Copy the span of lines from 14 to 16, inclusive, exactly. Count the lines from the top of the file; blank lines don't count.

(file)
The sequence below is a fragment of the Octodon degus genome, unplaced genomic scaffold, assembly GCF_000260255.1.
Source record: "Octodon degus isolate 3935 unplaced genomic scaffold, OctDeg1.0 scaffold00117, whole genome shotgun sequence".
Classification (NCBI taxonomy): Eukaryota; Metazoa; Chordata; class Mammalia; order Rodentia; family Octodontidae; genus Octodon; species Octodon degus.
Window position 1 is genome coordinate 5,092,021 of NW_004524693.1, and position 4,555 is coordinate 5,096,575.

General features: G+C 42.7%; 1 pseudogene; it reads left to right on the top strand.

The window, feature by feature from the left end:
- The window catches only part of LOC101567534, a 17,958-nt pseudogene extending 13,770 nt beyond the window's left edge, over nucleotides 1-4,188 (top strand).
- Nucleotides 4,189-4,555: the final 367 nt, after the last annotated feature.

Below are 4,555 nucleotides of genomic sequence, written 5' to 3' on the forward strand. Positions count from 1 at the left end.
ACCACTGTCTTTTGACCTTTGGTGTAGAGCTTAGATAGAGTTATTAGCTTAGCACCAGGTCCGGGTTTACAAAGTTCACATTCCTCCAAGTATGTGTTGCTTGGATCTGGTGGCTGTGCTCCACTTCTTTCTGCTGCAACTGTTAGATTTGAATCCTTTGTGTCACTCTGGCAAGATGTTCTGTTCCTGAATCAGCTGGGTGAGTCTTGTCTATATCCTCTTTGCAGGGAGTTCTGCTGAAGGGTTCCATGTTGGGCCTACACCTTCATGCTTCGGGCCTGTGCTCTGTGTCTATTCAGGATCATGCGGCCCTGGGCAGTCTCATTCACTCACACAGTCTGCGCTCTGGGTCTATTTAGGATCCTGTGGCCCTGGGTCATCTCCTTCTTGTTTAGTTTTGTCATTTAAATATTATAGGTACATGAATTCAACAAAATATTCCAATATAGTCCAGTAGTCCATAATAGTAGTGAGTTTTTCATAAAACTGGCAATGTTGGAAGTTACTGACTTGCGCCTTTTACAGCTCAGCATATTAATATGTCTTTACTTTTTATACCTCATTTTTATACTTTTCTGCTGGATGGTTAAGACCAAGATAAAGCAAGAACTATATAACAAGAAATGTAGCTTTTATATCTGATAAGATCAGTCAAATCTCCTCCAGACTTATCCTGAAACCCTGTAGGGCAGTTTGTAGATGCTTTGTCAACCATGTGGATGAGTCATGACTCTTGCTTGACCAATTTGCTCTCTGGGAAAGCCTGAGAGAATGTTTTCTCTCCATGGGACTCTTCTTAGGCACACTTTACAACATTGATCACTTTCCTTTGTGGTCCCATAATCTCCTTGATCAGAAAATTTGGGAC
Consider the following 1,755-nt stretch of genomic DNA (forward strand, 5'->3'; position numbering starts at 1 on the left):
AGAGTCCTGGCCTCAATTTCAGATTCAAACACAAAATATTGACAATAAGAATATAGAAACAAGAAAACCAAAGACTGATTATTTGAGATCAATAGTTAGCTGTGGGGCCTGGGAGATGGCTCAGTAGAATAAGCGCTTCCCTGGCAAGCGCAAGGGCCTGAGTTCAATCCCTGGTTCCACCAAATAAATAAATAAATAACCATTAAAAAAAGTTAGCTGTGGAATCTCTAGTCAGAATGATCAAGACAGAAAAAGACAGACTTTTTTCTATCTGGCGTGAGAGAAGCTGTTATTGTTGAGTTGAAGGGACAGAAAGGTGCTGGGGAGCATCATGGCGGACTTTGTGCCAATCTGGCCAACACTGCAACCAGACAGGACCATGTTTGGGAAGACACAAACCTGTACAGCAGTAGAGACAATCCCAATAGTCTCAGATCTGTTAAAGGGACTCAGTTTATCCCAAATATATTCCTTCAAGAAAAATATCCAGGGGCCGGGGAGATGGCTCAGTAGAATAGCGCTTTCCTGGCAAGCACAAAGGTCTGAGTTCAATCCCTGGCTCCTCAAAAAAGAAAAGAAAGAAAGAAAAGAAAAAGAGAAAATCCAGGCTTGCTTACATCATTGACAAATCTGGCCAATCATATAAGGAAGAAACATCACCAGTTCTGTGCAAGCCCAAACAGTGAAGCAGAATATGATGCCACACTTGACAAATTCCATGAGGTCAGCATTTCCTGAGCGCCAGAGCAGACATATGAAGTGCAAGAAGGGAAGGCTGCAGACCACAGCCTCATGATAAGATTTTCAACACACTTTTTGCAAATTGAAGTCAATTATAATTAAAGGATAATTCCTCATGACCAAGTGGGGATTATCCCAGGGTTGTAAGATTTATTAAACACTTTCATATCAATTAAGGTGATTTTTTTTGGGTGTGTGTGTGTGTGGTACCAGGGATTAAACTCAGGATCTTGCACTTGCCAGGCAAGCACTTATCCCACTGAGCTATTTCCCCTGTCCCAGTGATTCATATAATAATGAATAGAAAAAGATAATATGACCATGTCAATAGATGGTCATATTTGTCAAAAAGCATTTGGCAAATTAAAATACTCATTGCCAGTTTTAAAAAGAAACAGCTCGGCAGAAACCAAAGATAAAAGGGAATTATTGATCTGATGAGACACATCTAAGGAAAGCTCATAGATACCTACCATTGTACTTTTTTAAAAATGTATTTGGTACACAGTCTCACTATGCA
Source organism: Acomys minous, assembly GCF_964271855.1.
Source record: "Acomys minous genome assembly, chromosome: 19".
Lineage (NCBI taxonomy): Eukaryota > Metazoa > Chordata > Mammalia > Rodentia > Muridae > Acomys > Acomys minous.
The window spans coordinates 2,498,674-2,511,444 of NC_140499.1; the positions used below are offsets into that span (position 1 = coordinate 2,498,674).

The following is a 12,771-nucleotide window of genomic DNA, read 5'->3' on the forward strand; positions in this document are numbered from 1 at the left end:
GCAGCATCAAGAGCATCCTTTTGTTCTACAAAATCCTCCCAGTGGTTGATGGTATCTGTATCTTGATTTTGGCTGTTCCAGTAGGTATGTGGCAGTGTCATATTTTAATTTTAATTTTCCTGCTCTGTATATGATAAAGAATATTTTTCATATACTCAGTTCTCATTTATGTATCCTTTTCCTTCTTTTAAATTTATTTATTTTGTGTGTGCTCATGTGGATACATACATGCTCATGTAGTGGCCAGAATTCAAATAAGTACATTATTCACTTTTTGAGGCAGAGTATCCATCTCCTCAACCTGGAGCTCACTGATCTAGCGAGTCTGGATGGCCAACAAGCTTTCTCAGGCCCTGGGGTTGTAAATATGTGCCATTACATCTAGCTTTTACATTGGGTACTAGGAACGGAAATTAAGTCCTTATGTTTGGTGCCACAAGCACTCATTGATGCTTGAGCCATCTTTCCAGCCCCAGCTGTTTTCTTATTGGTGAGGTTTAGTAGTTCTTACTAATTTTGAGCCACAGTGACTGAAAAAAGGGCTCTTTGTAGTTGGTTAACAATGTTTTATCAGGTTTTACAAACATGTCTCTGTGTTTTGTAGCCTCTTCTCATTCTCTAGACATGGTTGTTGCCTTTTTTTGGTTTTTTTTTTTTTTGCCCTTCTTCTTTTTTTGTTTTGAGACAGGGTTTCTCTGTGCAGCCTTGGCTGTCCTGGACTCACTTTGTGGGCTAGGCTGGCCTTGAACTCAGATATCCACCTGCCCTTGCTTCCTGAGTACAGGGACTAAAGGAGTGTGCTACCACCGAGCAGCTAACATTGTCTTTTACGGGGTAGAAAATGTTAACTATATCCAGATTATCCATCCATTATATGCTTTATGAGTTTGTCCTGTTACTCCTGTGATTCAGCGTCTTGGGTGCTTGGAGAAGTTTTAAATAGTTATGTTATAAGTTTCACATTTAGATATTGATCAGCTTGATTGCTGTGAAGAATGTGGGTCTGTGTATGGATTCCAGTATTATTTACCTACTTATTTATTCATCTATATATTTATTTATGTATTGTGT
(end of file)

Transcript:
Source record: "Acomys minous genome assembly, chromosome: 19".
Lineage (NCBI taxonomy): Eukaryota > Metazoa > Chordata > Mammalia > Rodentia > Muridae > Acomys > Acomys minous.
The window spans coordinates 2,498,674-2,511,444 of NC_140499.1; the positions used below are offsets into that span (position 1 = coordinate 2,498,674).